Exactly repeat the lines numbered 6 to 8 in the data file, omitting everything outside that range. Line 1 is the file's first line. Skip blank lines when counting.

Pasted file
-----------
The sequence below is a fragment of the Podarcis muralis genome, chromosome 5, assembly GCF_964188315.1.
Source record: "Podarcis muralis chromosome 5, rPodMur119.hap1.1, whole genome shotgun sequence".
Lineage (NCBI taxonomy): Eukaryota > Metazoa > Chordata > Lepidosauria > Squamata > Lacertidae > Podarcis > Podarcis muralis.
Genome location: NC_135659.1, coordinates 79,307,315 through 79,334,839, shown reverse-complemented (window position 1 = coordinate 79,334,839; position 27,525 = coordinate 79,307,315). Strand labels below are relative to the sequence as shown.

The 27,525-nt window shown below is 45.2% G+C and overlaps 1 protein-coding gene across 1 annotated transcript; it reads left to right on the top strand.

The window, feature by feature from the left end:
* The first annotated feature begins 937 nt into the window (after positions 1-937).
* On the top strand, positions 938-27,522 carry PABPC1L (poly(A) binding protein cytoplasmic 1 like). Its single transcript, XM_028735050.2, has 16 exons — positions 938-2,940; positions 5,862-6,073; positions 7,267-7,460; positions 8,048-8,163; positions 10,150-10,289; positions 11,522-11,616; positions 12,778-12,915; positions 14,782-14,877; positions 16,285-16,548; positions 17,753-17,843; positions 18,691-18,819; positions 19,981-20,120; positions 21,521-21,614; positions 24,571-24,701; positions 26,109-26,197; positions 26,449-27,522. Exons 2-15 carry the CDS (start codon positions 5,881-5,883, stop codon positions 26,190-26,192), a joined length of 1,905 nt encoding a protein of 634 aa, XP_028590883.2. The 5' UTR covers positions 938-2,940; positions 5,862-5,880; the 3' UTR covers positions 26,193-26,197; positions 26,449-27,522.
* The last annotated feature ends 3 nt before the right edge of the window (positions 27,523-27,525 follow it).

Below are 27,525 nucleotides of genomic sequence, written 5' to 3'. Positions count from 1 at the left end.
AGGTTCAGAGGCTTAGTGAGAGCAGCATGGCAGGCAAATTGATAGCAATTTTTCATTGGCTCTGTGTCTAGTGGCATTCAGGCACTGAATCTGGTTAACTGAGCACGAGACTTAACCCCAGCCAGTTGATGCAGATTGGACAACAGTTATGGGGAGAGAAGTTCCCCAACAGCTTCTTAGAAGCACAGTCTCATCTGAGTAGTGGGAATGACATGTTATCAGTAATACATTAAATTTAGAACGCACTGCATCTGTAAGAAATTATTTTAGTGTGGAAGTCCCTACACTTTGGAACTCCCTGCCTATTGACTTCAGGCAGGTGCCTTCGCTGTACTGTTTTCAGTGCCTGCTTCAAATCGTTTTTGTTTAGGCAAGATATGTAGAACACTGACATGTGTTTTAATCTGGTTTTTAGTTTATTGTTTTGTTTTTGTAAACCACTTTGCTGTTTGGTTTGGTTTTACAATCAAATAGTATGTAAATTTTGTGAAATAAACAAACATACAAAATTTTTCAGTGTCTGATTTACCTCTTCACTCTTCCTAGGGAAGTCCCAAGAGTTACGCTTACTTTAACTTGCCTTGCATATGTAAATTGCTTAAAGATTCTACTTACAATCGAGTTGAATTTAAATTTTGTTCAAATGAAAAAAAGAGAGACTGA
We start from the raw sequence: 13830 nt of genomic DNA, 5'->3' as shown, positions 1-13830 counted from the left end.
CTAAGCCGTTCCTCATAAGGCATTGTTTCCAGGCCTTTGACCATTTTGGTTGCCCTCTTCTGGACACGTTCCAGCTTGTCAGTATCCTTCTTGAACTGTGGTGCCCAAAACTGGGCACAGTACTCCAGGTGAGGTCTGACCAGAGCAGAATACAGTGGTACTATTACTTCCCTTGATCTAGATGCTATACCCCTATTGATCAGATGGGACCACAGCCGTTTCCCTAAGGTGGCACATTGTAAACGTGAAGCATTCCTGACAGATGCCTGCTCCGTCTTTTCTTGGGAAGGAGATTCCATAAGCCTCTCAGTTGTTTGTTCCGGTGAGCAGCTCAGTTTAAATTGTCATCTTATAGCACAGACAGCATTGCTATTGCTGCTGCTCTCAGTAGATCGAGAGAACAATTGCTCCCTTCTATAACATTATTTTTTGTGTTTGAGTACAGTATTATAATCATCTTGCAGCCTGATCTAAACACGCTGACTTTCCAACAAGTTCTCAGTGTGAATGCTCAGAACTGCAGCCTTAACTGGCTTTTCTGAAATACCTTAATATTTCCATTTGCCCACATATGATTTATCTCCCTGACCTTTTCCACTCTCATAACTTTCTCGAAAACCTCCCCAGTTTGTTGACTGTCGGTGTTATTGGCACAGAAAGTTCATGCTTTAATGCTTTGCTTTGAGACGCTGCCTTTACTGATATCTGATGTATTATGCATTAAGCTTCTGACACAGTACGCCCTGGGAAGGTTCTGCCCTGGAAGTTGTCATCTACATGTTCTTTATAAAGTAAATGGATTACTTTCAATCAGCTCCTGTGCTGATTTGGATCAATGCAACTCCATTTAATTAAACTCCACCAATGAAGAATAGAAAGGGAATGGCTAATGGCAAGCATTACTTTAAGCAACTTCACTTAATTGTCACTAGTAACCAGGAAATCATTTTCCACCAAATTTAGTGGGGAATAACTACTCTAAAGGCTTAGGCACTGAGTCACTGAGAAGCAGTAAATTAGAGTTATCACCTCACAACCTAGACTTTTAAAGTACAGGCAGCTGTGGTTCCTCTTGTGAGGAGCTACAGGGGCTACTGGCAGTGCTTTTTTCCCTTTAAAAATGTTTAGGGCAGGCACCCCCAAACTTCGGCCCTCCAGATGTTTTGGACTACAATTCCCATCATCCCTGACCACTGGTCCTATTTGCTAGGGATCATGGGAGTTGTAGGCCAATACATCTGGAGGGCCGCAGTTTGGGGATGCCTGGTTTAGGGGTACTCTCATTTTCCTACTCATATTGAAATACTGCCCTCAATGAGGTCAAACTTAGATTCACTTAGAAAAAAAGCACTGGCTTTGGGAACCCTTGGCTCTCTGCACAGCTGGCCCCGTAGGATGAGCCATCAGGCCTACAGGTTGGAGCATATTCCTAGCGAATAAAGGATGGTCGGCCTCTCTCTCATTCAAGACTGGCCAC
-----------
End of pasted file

The window, feature by feature from the left end:
* The first annotated feature begins 937 nt into the window (after positions 1-937).
* On the top strand, positions 938-27,522 carry PABPC1L (poly(A) binding protein cytoplasmic 1 like). Its single transcript, XM_028735050.2, has 16 exons — positions 938-2,940; positions 5,862-6,073; positions 7,267-7,460; positions 8,048-8,163; positions 10,150-10,289; positions 11,522-11,616; positions 12,778-12,915; positions 14,782-14,877; positions 16,285-16,548; positions 17,753-17,843; positions 18,691-18,819; positions 19,981-20,120; positions 21,521-21,614; positions 24,571-24,701; positions 26,109-26,197; positions 26,449-27,522. Exons 2-15 carry the CDS (start codon positions 5,881-5,883, stop codon positions 26,190-26,192), a joined length of 1,905 nt encoding a protein of 634 aa, XP_028590883.2. The 5' UTR covers positions 938-2,940; positions 5,862-5,880; the 3' UTR covers positions 26,193-26,197; positions 26,449-27,522.